GDPR has now been in effect for a few months, which has been very evident from the amount compliance statements and tick boxes we all must review to access online services. While informing users about data processing, requesting their consent and complying with it is important, there are also many practical organizational and technical security measures which must be implemented to truly pass the bar of GDPR.
One good practical guideline of these measures is provided by European Union Agency For Network and Information Security. https://www.enisa.europa.eu/publications/guidelines-for-smes-on-the-security-of-personal-data-processing
The guideline recommends two-factor authentication for access to systems that process personal data. How broadly this should be applied in a typical IT landscape greatly depends on the definition of “personal data”, which for GDPR is much wider than many people realize. As a result, the recommendation should be carefully considered for most corporate IT systems, excluding only those for which it is clear it does not apply.
As the scope and use of multi-factor authentication (MFA) expand, the characteristics of the solution used also become more important:
- With more employees using MFA more frequently, the user experience should be as good as possible without compromising on security. Difficult to use or maintain solutions reduce productivity and could make users resent or even attempt to bypass necessary security measures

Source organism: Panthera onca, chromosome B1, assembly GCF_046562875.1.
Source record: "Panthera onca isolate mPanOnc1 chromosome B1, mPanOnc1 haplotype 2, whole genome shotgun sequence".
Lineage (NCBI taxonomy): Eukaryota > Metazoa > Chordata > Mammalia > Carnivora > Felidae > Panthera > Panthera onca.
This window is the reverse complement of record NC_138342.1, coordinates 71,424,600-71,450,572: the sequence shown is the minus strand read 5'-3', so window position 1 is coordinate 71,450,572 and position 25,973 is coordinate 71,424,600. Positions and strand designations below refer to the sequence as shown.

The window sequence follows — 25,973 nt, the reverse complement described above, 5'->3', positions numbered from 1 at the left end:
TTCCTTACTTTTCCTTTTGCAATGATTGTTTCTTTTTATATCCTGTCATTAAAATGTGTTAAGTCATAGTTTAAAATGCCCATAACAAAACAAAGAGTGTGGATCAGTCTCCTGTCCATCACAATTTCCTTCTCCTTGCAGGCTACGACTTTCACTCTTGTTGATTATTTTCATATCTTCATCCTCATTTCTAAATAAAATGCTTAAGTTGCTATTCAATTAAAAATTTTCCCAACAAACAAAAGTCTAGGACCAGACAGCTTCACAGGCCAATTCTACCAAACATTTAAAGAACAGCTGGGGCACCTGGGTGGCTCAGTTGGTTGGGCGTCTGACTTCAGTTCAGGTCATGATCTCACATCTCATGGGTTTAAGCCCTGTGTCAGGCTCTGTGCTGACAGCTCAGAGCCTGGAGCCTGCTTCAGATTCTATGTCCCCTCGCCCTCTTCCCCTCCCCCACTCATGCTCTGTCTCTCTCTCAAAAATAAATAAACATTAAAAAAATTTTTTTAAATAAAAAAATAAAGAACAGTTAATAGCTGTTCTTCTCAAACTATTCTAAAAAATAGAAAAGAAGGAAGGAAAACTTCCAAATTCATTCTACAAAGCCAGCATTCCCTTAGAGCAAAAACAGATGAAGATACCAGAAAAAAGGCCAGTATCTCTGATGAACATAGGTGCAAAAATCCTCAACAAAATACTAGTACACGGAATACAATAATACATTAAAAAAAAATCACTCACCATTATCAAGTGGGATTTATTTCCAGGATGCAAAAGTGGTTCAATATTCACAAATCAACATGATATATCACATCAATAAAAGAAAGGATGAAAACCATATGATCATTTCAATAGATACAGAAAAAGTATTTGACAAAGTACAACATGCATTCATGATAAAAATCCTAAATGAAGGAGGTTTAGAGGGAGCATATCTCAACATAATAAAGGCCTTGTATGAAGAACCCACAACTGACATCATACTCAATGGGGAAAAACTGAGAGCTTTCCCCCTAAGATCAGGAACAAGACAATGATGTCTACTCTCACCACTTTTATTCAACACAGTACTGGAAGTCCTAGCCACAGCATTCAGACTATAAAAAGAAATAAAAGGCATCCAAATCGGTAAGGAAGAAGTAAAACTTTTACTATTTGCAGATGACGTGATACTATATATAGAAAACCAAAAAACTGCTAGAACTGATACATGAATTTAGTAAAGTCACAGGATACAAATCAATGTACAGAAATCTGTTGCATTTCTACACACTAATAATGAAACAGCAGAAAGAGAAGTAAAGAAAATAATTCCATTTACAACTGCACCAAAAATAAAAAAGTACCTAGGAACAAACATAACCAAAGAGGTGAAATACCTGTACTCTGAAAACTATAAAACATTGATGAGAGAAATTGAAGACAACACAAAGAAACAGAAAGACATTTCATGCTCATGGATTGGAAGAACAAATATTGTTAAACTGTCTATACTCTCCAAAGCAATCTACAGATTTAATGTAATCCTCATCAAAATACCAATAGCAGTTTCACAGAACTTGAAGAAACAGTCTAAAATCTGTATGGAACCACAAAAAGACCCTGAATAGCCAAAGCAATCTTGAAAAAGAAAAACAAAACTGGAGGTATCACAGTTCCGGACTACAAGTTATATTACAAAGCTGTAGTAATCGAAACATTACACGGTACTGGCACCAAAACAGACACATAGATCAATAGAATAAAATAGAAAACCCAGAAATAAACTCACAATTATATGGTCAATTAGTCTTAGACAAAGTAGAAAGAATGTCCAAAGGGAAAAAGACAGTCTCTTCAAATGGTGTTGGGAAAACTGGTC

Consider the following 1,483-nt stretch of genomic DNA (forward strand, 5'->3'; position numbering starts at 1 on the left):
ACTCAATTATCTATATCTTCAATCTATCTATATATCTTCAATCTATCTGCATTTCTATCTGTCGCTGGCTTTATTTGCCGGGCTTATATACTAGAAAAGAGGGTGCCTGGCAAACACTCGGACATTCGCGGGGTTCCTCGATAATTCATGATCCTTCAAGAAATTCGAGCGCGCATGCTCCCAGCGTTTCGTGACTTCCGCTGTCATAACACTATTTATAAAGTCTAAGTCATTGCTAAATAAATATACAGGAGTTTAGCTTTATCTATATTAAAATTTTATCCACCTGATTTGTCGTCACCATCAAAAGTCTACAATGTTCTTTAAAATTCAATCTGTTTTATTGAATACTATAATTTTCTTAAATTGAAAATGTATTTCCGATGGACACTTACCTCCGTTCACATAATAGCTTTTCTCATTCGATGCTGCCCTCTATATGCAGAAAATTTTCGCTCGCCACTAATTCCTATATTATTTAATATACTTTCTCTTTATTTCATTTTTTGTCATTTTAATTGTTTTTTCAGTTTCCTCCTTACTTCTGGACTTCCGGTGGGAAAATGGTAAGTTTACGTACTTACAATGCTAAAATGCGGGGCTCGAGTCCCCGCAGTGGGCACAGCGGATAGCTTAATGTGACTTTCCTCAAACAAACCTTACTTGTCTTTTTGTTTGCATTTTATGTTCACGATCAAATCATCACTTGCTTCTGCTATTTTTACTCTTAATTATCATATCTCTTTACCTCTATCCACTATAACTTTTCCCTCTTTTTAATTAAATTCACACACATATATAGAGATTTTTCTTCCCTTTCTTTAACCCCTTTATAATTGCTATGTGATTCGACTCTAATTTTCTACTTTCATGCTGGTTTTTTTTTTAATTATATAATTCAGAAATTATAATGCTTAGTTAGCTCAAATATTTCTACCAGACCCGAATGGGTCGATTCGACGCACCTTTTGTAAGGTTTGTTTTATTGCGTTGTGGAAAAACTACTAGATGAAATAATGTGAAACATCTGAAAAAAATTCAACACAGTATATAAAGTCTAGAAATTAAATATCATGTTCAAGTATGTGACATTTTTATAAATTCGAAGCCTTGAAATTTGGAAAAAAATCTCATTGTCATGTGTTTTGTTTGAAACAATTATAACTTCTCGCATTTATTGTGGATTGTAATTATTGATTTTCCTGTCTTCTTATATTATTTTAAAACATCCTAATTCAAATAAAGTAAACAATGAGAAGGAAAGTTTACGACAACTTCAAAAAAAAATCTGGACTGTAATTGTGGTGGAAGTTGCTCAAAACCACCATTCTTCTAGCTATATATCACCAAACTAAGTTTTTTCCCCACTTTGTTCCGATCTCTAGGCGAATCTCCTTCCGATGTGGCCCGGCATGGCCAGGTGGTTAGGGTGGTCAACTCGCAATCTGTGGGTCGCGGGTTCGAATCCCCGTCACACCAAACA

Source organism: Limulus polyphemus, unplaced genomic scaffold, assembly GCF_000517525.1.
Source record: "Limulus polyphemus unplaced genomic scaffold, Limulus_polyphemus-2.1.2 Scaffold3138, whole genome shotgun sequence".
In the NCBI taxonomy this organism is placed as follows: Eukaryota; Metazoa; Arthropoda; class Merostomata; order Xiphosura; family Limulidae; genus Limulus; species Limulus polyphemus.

- The only thing worse than having to use a difficult authentication solution is having to use more than one. A single solution must be able to fulfill all the access management requirements.
- Availability of MFA solution is critical, both on a system and on an individual user level. On a system level, it must provide zero-downtime operation. On individual users level, multi-factor authentication cannot become a “single point of failure”, which prevents users from performing their work.
To address these requirements, RCDevs continuously develops and improves its solutions. Good examples of these are One-Tap Approve/Deny login, comprehensive integration capabilities and easy to use self-service.